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Don’t Go At It Alone – If you file a Charge of discrimination with the EEOC, it helps to have a lawyer

Don't Go At It Alone – If you file a Charge of discrimination with the EEOC, it helps to have a lawyer

By Brian W. Tilker, Esq.
November 23, 2010

Joe Worker filed a Charge of discrimination against his employer with the Equal Employment Opportunity Commission (EEOC) — but Joe's claim was dismissed because he failed to check all the correct boxes on his EEOC form.

It helps to have an expert by your side when you file an EEOC Charge.  Even if you think that you have filled your EEOC Charge with enough facts to exhaust any administrative remedies, the omission of a fact or the box you leave unchecked could have disastrous consequences.

Joe is a disabled African American.  About two years ago, he filed his Charge of discrimination with the EEOC prior to filing an action in Federal court.  Joe checked two boxes on his EEOC form indicating that he was discriminated against on the basis of "race" and "disability."

"I was denied promotion to the position of Manager," Joe alleged in his EEOC Charge.  "I have been employed since August 15, 1998. To my knowledge, my work performance is satisfactory. I was not given any reason for my non-selection. I believe I was discriminated against because of my race and because I was regarded as being disabled, in violation of Title VII and the Americans with Disabilities Act."

But Joe left a few things out of his EEOC Charge.  Joe did not check the box labeled "retaliation."  Also, Joe's EEOC Charge made no reference to the three separate visits he made to his Human Resources department to complain about what he deemed retaliation as a result of the employer's refusal to promote Joe.

As a result of Joe’s mistakes, Joe Worker's claim did not convince the court that he had informed the employer that he was proceeding with his EEOC claim on a theory of retaliation.  As a result, Joe was precluded from pursuing a retaliation claim for failure to promote.

Under Federal law, a worker who files an EEOC Charge must either check the appropriate box for his or her claim or, at a minimum, advance allegations that permit a court to determine that the unchecked claim still follows from the allegations set forth in the EEOC Charge.  Failure to do so is a failure to exhaust your administrative remedies and, accordingly, your action may be dismissed.

At a minimum, make sure that the right word to describe your case, whether it be "retaliation," "national origin," "race," "sex," or another word appears in the EEOC Charge. Even if you check all the boxes that are printed on the EEOC form, it's still possible to leave off an important claim. For example, claims under the Equal Pay Act and Pregnancy Act are not present on the form and must be filled out separately under the "other" box of the EEOC Charge. Failure to do so could also result in the preclusion of one of your claims.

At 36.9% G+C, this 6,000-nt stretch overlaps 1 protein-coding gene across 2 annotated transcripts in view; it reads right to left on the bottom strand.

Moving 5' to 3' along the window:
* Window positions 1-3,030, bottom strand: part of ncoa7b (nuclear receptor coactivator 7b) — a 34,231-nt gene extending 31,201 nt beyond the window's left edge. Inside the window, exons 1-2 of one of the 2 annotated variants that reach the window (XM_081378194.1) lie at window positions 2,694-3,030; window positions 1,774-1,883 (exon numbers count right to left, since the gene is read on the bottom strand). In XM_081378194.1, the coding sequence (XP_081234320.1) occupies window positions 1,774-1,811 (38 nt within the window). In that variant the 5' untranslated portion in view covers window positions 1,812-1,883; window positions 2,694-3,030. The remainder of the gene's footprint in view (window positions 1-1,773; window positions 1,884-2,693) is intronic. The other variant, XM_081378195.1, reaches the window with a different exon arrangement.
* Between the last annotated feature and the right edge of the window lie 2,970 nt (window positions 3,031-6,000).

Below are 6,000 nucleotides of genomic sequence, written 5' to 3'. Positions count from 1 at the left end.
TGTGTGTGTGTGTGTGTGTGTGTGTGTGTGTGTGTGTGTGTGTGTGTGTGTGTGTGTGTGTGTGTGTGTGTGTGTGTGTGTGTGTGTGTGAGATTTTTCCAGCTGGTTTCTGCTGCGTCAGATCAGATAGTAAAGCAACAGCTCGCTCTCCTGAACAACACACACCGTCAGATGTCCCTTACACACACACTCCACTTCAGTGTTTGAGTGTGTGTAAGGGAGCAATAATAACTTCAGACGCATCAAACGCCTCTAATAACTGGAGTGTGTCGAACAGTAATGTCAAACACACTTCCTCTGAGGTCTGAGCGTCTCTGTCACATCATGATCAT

It helps to have an expert to advise you as you fill out your EEOC Charge. When meeting with an EEOC interviewer or discussing the issues with your attorney, do not presume that any information is irrelevant if it pertains to your claims

If you feel that you may have erred in filling out your EEOC Charge, consider contacting the EEOC or legal counsel as you may be permitted to amend your Charge immediately.

Don’t be a Joe. Filing an EEOC Charge independently can have disastrous consequences!

DISCLAIMER: This article is designed to provide general information.  Although this article has been prepared by professionals, it should not be used as a substitute for professional services.  If legal or other professional advice is required, the services of a professional should be sought.

Brian W. Tilker, an Associate at Pasternack Tilker Ziegler Walsh Stanton Romano, LLP, has a wide-ranging litigation practice including, but not limited to, employment discrimination, wage and hour disputes, consumer fraud and pharmaceutical actions.  He was an Articles and Notes editor of the St. John's Law Review and was a past recipient of the New York State Bar Association Legal Ethics Award.  As an employment litigator, he is a member of the Labor and Employment Section of the American Bar Association and a member of the National Employment Law Association.  Send your questions to: BTilker@workerslaw.com or call at (212) 341-7927.

November 23, 2010

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